Decided: April 6, 1970.
JULIA GREEN, INDIVIDUALLY AND AS THE NATURAL PARENT AND NEXT FRIEND OF CLARENCE BARNES, HARRY BARNES, CYNTHIA BARNES, VALERIE BARNES AND STASHIA LEE, INFANTS, PLAINTIFFS-APPELLANTS,
DEPARTMENT OF INSTITUTIONS AND AGENCIES, DEFENDANT-RESPONDENT
Goldmann, Lewis and Matthews. The opinion of the court was delivered by Goldmann, P.J.A.D.
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Plaintiffs appeal from a determination of the Department of Institutions and Agencies which affirmed the decision of the Gloucester County Welfare Board that plaintiffs were no longer eligible for benefits under the New Jersey Assistance for Dependent Children (ADC) Program. Although the appeal was filed after the running of the 45-day period fixed by R.R. 1:3-1(b), now R. 2:4-1(b), without any extension of time being sought or obtained, we proceed to deal with the matter on the merits.
Plaintiff Julia Green lives in a family household consisting of herself, her present husband Edward Green, and nine children. She is the mother of all nine. Green is the natural father of the four youngest children; the other five are his stepchildren. The father of three of the stepchildren has been declared legally dead, and the father of the other two, who is under a court order of support, has disappeared and complaints have been filed against him.
Mrs. Green has been receiving ADC benefits from the Gloucester County Welfare Board since 1960, and received assistance from the former State Board of Child Welfare for more than six years prior thereto.
The Greens were ceremonially married in August 1967, at which time Mrs. Green was receiving for herself and her five children the sum of $408 monthly ADC benefits. When she and the children moved into her husband's home, her case was rebudgeted by the county welfare board, resulting in a reduction from $408 to $80 a month for the month of
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October 1967. The grant was increased to $99, effective November 1, 1967, when a rebudgeting error was discovered and corrected. Mrs. Green appealed from that determination, requesting a fair hearing before the Department of Institutions and Agencies. That hearing was held on November 17, 1967 and resulted in a determination by the Department, issued February 15, 1968, sustaining the county welfare board's decision. The following was developed at the hearing.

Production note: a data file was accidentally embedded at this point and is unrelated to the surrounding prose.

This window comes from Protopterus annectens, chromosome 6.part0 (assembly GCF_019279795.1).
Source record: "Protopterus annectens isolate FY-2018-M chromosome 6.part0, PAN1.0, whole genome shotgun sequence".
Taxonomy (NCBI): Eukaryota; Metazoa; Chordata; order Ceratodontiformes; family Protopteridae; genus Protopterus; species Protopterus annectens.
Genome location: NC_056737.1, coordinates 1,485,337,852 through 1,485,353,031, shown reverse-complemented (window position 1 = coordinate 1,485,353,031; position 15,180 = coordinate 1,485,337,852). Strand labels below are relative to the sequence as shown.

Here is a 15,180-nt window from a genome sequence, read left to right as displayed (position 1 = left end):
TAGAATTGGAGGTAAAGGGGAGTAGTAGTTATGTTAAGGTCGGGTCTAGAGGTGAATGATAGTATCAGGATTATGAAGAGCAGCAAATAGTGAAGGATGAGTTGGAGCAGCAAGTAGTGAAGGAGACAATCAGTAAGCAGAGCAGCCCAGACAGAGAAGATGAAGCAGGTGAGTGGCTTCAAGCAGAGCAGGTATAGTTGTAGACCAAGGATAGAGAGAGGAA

Green is a regularly employed truckdriver who has been on his present job for about ten years. He refused to disclose to the county welfare board details pertaining to his income and his alleged special circumstances or debts on the grounds that this was his personal business and he was not legally obligated to support the five stepchildren. He declared himself willing to provide full support for his wife and their three children (a fourth was born shortly after the hearing) and also shelter for the stepchildren in the home he owned. He told the board that he would support the stepchildren, even though not legally obliged to do so, if he could afford it; however, he would not provide specific information regarding his own obligations, special requirements, income or other resources. Unable to obtain that information, the county welfare board estimated his net take-home pay, based on the hourly wage rate for his fellow drivers, using a 40-hour work week; deducted certain allowable items, and then determined that the family was entitled to an ADC grant of $99 to meet the family requirements.
On September 18, 1968 the county welfare board wrote Mrs. Green advising her that at a meeting held the day before the board had determined she was no longer eligible for assistance "because need cannot be determined because Mr. Green will not supply any financial information about the family. Also, the income is greater than need." She was advised that she could reapply for aid whenever she believed her circumstances had changed with respect to the
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stated cause for closing the case. Plaintiff brought no further information to the attention of the board; instead, on December 9 her attorney, connected with the Camden County Legal Services, Inc., wrote the Department requesting another fair hearing. The request was granted and a second hearing held on January 23, 1969. At that time it was determined that Green was employed by a Glassboro trucking company full-time and that he had consistently refused to give any information with regard to his income or expenses, or to permit the welfare board to verify his wages through his employer. Mrs. Green professed total ignorance of any facts relating to her husband's financial circumstances. She asserted that he objected to providing food for his stepchildren and refused to furnish them with clothing, medical care and other necessities.